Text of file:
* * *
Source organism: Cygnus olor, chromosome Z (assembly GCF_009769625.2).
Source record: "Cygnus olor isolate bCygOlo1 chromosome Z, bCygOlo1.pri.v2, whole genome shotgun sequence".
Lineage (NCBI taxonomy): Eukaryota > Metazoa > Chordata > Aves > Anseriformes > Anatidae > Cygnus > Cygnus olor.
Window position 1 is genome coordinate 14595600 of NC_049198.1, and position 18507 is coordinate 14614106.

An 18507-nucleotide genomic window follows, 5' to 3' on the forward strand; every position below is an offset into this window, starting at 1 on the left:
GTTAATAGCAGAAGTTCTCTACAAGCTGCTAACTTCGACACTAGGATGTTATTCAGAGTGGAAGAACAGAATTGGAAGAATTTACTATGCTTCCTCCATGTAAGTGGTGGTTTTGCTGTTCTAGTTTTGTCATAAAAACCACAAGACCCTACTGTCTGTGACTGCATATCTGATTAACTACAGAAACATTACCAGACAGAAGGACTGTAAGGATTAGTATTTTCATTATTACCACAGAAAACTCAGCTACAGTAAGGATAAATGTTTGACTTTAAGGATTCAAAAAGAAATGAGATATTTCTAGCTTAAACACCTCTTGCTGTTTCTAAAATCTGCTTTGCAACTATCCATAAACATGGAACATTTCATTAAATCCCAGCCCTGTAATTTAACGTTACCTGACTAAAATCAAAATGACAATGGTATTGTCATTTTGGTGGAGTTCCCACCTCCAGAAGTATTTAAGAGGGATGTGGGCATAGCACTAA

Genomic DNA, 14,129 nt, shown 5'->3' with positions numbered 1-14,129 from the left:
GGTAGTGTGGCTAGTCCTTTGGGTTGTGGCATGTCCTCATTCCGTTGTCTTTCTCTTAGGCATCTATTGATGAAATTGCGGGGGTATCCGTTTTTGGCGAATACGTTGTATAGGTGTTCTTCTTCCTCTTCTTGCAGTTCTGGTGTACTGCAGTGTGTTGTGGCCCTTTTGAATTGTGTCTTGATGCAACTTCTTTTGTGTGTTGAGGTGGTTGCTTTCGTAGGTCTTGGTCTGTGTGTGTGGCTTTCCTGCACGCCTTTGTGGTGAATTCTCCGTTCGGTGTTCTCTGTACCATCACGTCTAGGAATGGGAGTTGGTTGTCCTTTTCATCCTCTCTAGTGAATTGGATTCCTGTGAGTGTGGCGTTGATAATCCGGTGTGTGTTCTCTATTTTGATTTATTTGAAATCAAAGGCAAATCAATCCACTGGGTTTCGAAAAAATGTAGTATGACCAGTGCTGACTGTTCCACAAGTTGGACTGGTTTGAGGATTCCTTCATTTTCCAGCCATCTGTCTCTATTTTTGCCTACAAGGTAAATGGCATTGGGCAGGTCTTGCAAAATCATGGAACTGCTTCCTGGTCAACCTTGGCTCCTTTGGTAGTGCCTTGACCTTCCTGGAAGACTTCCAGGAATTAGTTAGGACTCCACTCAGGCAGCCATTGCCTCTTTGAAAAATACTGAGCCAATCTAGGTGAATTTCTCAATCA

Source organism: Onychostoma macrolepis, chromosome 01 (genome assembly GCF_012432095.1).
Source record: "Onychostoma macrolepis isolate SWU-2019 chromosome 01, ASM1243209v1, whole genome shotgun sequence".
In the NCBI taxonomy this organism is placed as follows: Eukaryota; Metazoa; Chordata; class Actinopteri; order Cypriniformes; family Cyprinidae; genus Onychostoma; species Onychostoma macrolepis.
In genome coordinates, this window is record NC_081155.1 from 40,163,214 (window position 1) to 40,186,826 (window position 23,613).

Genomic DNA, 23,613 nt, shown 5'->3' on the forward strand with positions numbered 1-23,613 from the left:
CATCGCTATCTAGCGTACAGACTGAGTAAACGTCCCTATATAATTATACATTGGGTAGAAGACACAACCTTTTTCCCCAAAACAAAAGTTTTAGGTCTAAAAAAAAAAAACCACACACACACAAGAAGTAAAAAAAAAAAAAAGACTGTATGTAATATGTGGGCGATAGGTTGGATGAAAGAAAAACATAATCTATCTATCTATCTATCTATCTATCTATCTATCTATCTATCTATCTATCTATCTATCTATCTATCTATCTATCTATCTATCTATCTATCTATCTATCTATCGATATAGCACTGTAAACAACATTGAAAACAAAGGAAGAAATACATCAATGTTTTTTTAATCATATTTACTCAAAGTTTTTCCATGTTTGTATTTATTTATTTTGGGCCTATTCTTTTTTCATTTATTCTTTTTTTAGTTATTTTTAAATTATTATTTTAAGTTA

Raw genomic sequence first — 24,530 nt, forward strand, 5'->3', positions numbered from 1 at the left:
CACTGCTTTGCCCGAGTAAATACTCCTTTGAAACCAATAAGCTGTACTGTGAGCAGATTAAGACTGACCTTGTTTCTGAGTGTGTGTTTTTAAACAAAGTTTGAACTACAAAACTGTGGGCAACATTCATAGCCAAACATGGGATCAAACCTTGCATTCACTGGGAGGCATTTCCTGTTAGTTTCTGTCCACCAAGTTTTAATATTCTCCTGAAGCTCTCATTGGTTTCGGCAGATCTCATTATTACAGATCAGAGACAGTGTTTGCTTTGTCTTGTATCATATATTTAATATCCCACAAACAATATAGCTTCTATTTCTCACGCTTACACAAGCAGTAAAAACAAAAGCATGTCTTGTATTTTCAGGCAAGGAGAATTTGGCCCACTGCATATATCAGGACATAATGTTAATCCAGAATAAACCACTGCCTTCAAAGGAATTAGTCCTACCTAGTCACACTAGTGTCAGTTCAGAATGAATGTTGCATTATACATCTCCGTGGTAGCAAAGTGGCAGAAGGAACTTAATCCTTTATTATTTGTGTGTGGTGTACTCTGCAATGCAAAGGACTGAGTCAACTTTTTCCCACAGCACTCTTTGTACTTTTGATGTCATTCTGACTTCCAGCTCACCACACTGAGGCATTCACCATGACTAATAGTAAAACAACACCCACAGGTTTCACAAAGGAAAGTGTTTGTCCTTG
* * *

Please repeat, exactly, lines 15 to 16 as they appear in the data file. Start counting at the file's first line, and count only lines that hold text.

Raw genomic sequence first — 24,530 nt, forward strand, 5'->3', positions numbered from 1 at the left:
CACTGCTTTGCCCGAGTAAATACTCCTTTGAAACCAATAAGCTGTACTGTGAGCAGATTAAGACTGACCTTGTTTCTGAGTGTGTGTTTTTAAACAAAGTTTGAACTACAAAACTGTGGGCAACATTCATAGCCAAACATGGGATCAAACCTTGCATTCACTGGGAGGCATTTCCTGTTAGTTTCTGTCCACCAAGTTTTAATATTCTCCTGAAGCTCTCATTGGTTTCGGCAGATCTCATTATTACAGATCAGAGACAGTGTTTGCTTTGTCTTGTATCATATATTTAATATCCCACAAACAATATAGCTTCTATTTCTCACGCTTACACAAGCAGTAAAAACAAAAGCATGTCTTGTATTTTCAGGCAAGGAGAATTTGGCCCACTGCATATATCAGGACATAATGTTAATCCAGAATAAACCACTGCCTTCAAAGGAATTAGTCCTACCTAGTCACACTAGTGTCAGTTCAGAATGAATGTTGCATTATACATCTCCGTGGTAGCAAAGTGGCAGAAGGAACTTAATCCTTTATTATTTGTGTGTGGTGTACTCTGCAATGCAAAGGACTGAGTCAACTTTTTCCCACAGCACTCTTTGTACTTTTGATGTCATTCTGACTTCCAGCTCACCACACTGAGGCATTCACCATGACTAATAGTAAAACAACACCCACAGGTTTCACAAAGGAAAGTGTTTGTCCTTG